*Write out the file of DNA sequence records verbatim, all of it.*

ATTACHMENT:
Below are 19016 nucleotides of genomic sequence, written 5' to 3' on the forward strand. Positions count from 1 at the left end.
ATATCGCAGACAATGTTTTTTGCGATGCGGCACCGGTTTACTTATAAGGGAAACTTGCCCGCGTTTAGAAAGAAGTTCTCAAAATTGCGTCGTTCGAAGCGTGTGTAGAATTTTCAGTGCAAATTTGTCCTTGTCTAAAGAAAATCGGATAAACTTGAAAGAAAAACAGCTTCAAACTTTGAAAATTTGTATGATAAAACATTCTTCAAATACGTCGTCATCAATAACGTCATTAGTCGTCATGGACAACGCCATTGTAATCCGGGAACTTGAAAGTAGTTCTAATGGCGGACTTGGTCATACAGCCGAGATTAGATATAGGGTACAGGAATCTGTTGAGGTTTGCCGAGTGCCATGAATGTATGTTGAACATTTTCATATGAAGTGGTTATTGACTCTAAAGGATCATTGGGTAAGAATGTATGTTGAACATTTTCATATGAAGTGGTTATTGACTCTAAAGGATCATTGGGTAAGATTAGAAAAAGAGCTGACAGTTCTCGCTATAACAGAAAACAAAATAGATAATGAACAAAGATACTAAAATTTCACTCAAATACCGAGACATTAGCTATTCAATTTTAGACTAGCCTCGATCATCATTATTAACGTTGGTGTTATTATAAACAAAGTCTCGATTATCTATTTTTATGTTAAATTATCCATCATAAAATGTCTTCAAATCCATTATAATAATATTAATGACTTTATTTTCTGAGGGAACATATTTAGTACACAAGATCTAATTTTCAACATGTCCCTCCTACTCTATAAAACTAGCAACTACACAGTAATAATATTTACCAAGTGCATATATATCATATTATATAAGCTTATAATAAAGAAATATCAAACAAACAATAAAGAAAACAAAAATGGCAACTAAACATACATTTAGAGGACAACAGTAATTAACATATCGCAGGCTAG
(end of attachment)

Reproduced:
Below are 19016 nucleotides of genomic sequence, written 5' to 3' on the forward strand. Positions count from 1 at the left end.
ATATCGCAGACAATGTTTTTTGCGATGCGGCACCGGTTTACTTATAAGGGAAACTTGCCCGCGTTTAGAAAGAAGTTCTCAAAATTGCGTCGTTCGAAGCGTGTGTAGAATTTTCAGTGCAAATTTGTCCTTGTCTAAAGAAAATCGGATAAACTTGAAAGAAAAACAGCTTCAAACTTTGAAAATTTGTATGATAAAACATTCTTCAAATACGTCGTCATCAATAACGTCATTAGTCGTCATGGACAACGCCATTGTAATCCGGGAACTTGAAAGTAGTTCTAATGGCGGACTTGGTCATACAGCCGAGATTAGATATAGGGTACAGGAATCTGTTGAGGTTTGCCGAGTGCCATGAATGTATGTTGAACATTTTCATATGAAGTGGTTATTGACTCTAAAGGATCATTGGGTAAGAATGTATGTTGAACATTTTCATATGAAGTGGTTATTGACTCTAAAGGATCATTGGGTAAGATTAGAAAAAGAGCTGACAGTTCTCGCTATAACAGAAAACAAAATAGATAATGAACAAAGATACTAAAATTTCACTCAAATACCGAGACATTAGCTATTCAATTTTAGACTAGCCTCGATCATCATTATTAACGTTGGTGTTATTATAAACAAAGTCTCGATTATCTATTTTTATGTTAAATTATCCATCATAAAATGTCTTCAAATCCATTATAATAATATTAATGACTTTATTTTCTGAGGGAACATATTTAGTACACAAGATCTAATTTTCAACATGTCCCTCCTACTCTATAAAACTAGCAACTACACAGTAATAATATTTACCAAGTGCATATATATCATATTATATAAGCTTATAATAAAGAAATATCAAACAAACAATAAAGAAAACAAAAATGGCAACTAAACATACATTTAGAGGACAACAGTAATTAACATATCGCAGGCTAG